Do you ever get a sore throat on one side only? Do you wonder why that is?
You’ve probably had a sore throat at least a few times in your life. Even though this is a common symptom in both children and adults, not every instance of it necessitates a trip to the doctor.
Sore throats are often caused by bacteria or viruses and can be treated at home. Your sore throat may, however, occasionally have an uncommon reason and require more extensive treatment. This is particularly true if you have a persistent sore throat or just experience pain in one specific area of your throat.
This article will focus on some uncommon causes of sore throats, including issues that may only result in sore throat on one side or in a specific region of your throat, why salt water helps a sore throat, and can allergies cause sore throat along with other possible treatments.
There are many symptoms associated with having a sore throat. However, according to the underlying cause, different symptoms may manifest. Here are some specific signs and symptoms of a sore throat that you might encounter.
The affected side of your throat may appear swollen and red.
Pain in one ear is a common symptom of a sore throat on one side. The ear and throat share nerve pathways, so throat inflammation can cause referred pain in the ear.
In cases of bacterial infections like strep throat, you may notice white patches or exudate on the tonsils or the back of your throat.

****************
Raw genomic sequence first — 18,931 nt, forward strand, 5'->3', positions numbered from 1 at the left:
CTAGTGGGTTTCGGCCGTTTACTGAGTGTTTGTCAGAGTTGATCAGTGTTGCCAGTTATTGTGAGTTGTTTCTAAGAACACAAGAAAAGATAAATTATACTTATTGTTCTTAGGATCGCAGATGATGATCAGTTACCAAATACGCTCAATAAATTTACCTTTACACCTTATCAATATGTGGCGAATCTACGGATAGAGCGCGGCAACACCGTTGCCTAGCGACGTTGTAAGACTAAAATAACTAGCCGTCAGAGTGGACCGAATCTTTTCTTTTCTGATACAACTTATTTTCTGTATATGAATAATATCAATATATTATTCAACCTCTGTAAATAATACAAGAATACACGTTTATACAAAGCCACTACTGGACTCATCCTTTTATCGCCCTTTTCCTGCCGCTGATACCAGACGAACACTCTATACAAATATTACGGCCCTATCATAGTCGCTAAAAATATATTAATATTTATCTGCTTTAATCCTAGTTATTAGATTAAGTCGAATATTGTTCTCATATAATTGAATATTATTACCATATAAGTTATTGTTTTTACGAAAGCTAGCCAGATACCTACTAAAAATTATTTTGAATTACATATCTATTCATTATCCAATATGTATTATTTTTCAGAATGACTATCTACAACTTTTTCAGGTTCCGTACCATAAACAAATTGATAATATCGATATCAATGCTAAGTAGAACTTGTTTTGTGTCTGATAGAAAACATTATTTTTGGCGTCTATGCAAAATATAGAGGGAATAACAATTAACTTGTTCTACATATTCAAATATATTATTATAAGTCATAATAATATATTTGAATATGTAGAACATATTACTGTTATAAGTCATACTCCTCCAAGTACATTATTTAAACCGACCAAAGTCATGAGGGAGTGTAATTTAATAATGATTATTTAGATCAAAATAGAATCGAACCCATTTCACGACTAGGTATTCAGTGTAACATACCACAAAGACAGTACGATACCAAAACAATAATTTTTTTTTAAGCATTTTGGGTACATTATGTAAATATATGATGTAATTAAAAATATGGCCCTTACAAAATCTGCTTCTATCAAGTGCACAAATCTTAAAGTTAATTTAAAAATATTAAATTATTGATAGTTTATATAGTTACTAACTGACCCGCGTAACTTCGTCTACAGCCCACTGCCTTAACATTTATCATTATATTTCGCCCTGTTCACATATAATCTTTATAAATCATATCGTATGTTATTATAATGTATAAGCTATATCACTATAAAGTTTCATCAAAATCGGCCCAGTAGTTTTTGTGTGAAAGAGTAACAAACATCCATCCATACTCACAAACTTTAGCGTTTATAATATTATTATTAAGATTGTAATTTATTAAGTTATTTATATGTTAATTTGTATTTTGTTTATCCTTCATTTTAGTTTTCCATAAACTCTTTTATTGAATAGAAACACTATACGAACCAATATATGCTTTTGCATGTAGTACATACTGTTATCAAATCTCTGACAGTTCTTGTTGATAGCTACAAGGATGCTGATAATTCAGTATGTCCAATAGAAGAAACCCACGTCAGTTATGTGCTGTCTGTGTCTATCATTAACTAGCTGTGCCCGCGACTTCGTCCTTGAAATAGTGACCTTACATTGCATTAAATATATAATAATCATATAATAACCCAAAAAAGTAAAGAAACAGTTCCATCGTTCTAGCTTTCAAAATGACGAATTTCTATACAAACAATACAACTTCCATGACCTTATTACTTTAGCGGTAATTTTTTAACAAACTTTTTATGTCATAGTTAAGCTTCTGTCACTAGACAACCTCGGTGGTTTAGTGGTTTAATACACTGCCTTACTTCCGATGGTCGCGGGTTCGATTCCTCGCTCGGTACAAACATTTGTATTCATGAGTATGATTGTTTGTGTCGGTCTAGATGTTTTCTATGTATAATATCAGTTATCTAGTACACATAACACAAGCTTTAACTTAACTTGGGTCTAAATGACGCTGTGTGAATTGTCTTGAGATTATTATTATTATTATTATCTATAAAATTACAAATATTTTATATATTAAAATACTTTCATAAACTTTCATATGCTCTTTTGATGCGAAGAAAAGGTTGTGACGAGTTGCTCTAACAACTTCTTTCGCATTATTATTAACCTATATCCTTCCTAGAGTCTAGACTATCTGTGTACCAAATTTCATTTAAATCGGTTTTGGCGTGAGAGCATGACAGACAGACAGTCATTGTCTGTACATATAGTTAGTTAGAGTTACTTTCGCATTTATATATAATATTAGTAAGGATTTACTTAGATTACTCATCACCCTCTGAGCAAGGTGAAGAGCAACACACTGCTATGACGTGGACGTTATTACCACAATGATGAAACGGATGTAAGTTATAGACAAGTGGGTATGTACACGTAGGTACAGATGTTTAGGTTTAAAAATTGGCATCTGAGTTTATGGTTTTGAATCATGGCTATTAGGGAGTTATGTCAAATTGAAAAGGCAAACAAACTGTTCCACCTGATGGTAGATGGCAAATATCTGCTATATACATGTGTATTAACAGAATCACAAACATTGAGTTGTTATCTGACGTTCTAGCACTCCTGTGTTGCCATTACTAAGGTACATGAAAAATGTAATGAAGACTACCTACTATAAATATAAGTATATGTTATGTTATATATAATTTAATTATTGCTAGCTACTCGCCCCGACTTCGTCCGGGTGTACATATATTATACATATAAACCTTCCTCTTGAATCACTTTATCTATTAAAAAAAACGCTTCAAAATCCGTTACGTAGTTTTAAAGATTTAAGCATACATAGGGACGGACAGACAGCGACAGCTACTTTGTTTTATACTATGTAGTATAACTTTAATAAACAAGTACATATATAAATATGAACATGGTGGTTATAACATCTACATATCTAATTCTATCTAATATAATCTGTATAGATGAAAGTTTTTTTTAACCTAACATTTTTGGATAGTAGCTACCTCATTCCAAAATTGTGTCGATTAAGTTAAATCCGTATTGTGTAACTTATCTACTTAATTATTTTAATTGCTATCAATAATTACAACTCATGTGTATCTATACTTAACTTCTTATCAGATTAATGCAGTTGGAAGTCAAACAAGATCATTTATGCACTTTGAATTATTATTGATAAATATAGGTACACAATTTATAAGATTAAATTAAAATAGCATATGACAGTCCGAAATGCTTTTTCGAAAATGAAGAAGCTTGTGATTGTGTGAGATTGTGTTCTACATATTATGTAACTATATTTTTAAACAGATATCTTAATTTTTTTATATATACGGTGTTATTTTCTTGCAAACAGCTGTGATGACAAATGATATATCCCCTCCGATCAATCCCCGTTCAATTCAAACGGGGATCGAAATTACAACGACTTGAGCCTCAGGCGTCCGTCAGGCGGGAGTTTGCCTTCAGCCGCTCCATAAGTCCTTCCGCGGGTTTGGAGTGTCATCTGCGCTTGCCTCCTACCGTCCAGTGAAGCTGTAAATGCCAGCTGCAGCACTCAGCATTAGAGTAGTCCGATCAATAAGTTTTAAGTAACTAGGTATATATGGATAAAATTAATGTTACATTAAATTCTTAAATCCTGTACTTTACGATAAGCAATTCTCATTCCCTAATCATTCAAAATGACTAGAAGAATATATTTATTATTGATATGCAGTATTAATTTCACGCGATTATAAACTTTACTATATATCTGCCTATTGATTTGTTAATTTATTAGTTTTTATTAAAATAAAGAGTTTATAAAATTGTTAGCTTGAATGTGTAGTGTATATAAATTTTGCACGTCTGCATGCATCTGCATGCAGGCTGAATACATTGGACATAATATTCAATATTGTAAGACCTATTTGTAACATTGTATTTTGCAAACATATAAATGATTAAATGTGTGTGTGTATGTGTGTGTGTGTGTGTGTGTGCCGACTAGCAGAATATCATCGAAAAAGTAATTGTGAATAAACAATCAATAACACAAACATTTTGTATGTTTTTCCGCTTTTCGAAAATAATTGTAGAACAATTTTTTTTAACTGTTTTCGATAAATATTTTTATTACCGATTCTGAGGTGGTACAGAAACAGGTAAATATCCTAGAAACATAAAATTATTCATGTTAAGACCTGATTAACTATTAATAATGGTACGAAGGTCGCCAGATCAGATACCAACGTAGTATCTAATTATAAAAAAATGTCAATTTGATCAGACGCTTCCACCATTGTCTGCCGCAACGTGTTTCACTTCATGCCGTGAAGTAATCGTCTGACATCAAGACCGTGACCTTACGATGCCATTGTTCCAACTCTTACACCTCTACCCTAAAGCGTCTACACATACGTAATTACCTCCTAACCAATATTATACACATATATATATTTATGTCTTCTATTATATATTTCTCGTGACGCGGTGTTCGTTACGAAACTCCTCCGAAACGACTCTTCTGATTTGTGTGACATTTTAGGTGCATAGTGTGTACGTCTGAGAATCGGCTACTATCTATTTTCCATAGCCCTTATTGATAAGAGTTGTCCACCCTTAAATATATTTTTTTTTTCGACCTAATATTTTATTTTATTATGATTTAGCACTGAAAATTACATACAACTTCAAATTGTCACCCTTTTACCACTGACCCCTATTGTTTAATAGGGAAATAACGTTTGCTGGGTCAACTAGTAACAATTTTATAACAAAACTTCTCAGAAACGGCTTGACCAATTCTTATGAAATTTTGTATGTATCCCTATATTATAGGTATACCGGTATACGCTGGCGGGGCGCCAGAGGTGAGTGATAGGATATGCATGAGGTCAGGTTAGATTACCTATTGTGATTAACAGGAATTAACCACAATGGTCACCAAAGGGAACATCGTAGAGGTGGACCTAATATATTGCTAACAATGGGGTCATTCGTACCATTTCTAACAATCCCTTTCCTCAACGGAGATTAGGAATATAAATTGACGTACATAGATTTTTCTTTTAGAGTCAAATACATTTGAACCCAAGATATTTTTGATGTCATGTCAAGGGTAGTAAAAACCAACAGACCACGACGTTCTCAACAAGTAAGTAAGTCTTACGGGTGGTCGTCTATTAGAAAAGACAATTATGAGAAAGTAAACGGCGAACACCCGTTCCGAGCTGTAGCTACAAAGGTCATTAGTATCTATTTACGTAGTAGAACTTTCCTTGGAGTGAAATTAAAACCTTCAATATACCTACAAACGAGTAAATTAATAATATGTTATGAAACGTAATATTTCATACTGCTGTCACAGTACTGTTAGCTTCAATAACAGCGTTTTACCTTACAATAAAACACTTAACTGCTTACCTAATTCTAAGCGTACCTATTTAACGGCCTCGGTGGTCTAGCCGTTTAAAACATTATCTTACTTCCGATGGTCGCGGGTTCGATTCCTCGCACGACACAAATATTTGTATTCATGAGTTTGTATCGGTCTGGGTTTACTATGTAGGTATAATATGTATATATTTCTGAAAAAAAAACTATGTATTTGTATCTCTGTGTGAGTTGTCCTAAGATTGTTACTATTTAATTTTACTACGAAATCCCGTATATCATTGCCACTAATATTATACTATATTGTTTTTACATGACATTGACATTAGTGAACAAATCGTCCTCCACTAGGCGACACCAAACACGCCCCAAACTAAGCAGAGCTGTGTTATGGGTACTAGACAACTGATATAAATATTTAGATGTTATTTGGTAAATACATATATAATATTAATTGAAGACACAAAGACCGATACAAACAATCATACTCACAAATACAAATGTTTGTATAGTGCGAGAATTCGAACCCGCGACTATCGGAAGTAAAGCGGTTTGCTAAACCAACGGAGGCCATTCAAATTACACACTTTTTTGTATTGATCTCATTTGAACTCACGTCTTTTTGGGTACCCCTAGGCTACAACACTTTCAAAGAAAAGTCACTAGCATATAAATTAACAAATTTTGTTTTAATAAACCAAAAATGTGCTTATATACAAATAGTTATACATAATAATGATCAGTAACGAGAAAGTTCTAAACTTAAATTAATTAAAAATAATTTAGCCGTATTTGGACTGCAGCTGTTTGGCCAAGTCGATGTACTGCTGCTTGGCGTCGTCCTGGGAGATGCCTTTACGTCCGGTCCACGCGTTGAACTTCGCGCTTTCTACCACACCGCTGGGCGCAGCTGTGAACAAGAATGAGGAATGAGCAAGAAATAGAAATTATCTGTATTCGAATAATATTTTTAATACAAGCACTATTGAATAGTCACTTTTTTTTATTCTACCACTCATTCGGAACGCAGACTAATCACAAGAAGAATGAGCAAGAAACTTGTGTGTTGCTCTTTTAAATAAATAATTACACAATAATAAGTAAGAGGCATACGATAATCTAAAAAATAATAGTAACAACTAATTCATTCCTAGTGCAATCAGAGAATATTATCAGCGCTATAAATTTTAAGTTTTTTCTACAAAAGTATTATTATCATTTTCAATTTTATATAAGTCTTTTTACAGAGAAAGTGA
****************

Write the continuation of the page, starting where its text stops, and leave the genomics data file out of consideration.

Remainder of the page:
If the sore throat is caused by allergies or sinus drainage, you may experience a sensation of mucus running down the back of your throat.
Numerous conditions can result in sore throats on one side. Although these causes are common, it’s crucial to remember that only a qualified healthcare professional should provide an appropriate diagnosis. One-sided painful throat probable causes include:
Viruses like the common cold or the flu are the most frequent causes of sore throats. These viruses can inflame the throat, resulting in irritation and agony, and frequently only affect one side at first before spreading.
One side of the throat may become irritated from certain bacterial infections, such as strep throat (produced by the Streptococcus pyogenes bacteria). In general, bacterial infections are more serious than viral infections and may need antibiotic therapy.
Commonly known as “mono,” this viral infection caused by the Epstein-Barr virus can lead to a severe sore throat, often on one side, along with other symptoms like fatigue and swollen lymph nodes.
Acid reflux can irritate the throat, leading to a sore throat on one side. Acid from the stomach can flow back into the esophagus and throat, causing discomfort.
In rare cases, a tumor or growth on one side of the throat can cause pain and discomfort.
The answer to this is yes, allergies can cause a sore throat. When you are exposed to pollen, dust mites, pet dander, mold spores, or certain foods, your immune system may react by releasing histamines and other chemicals. These substances can cause inflammation and irritation in various parts of your body, including your throat.
The throat contains delicate tissues that can become inflamed when exposed to allergens, leading to a sore throat. This irritation is often referred to as allergic pharyngitis or allergic throat.
Other symptoms commonly associated with allergic reactions include: